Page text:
A one  way hash means that you can never your self  access the value in the database. The hash is created in the  value of the hash can only be accessed by the end user. You do this  by hashing values that conly the user knows. One way of doing this is to hash the combination of the username and the password  

So the point is here that you will always want to use a one way hash to ensure that it cannot be unhashed by any database administrator or developer.

Now that we have a good method to store the passwords in the database we can move on to looking at our password policies.

To assess the real strength of the passwords against an attack, I will use the following site:

http://www.howsecureis my password.net

First let’s consider the situation where we have no password policy at all. I’ll use the typical password below:

Password1

When we type this in to the password analysis on the site, this password can be cracked instantly. This is absolutely insecure.

Now what if we require the user to have at least one number and a special character. My password now will be:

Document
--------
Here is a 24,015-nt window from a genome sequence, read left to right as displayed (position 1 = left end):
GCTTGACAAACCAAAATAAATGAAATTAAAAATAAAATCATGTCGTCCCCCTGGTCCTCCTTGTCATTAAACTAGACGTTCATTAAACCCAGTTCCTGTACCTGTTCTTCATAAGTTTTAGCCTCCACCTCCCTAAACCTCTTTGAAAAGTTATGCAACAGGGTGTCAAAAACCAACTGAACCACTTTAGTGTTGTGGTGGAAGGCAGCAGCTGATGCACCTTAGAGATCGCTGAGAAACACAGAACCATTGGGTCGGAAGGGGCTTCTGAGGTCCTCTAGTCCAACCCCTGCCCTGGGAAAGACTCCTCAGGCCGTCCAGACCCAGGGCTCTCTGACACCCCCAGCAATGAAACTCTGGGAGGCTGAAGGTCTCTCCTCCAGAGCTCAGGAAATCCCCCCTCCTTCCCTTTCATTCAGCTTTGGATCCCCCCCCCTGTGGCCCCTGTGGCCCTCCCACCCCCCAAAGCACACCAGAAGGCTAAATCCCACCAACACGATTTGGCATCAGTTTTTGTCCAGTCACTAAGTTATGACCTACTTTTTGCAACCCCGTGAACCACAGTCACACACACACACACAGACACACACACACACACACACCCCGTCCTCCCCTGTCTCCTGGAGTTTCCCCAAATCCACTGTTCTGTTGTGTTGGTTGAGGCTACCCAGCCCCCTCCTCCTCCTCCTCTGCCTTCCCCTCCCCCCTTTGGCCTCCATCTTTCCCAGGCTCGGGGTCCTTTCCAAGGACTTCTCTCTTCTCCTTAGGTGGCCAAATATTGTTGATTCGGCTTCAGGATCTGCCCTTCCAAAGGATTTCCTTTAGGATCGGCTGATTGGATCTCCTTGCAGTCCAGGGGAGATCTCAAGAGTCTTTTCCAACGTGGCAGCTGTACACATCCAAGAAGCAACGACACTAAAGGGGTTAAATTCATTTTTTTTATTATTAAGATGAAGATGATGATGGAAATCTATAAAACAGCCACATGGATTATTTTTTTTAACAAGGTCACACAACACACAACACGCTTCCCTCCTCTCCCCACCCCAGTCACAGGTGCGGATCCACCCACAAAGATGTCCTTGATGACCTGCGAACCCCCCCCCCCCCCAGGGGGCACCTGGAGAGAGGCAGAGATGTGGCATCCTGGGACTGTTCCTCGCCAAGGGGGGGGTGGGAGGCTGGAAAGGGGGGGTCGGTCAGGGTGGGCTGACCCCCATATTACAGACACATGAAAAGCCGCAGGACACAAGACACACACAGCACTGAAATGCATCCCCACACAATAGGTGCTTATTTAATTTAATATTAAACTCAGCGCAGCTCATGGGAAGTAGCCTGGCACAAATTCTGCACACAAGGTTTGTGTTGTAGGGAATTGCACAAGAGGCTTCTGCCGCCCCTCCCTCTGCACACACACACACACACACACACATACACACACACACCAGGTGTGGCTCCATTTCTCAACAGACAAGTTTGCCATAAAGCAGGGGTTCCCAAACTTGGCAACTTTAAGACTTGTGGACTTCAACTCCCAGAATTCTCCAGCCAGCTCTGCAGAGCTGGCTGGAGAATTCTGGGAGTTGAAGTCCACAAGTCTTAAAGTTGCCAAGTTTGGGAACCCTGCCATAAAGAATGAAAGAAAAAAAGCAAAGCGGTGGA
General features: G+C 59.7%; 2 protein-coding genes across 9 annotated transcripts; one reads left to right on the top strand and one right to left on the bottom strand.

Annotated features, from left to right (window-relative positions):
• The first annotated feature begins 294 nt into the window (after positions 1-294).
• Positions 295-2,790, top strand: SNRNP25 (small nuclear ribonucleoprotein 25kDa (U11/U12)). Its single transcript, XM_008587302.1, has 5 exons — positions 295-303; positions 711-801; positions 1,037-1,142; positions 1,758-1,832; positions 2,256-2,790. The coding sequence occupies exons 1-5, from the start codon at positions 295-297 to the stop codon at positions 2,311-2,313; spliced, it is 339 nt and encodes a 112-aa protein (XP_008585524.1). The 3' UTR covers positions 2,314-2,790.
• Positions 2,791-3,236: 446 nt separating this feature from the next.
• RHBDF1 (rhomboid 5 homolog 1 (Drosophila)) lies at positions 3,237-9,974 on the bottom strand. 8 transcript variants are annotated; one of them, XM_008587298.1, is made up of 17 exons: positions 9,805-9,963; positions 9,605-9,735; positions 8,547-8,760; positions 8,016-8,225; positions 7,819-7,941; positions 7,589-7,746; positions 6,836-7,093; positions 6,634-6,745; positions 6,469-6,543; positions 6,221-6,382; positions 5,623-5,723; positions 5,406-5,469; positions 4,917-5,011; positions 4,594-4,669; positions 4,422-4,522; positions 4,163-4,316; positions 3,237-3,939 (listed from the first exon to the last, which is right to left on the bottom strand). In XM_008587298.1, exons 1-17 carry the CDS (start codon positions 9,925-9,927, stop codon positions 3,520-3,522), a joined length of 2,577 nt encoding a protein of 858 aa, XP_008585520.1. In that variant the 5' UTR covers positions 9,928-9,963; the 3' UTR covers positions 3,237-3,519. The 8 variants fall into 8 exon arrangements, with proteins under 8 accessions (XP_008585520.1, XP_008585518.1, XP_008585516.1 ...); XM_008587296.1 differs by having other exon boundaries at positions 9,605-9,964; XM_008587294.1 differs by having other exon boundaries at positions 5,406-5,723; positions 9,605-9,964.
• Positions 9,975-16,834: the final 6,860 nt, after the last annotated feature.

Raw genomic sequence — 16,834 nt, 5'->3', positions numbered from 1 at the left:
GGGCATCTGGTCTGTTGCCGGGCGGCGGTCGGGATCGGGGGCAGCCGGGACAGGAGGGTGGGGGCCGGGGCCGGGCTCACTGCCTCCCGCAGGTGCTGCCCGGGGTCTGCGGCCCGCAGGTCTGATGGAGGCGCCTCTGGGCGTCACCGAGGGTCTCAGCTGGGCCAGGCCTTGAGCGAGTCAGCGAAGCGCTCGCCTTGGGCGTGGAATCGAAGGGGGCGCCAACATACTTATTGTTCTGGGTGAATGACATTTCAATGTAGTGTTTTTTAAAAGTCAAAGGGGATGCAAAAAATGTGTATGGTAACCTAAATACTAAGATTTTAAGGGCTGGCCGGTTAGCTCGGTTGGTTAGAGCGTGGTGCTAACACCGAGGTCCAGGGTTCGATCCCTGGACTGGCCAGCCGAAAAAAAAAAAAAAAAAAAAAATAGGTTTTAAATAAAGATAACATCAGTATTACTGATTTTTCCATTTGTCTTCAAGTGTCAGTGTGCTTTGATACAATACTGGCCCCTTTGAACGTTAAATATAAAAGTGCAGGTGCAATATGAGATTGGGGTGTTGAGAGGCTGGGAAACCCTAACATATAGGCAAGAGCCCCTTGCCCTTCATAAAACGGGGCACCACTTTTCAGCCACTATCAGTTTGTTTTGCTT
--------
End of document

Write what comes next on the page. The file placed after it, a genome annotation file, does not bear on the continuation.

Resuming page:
p@word1

When we type this in we can see that this password can be cracked in oly 2 seconds. nClearly we still have a huge risk.

Well we can changed our policy to require a length of 7  and two numbers and one uppercase letter and one special character. Here we go:

Or@cl3!

!Probably looks familiar doesn’t it? A much more complex policy has been used here. When we type this into the site we see that it can be cracked in 7 minutes.

You might be very surprised that the complexity is not so important as is the length of the password. This time my password will only have lower case letters and nothing else.

Here we go:

iliketodrinkwineatlunch

A ppreety simple password,right? Type it into the site and look at the result. This password will take 277 trillion years to crack.

So with an 11 or more length requirement really protects us much more and the vulnerability is significantly lessend.

Now it is time to see the really scary stuff.

I have installed a program called Hashcat that is a popular cracking program among hackers.

I will show you how a malicious hacker might actually crack your passwords.

I am going to assume that a list of our hashed passwords has been exposed and the hacker got a hold of this file.This could happen in a lot of ways such as sql injection against your application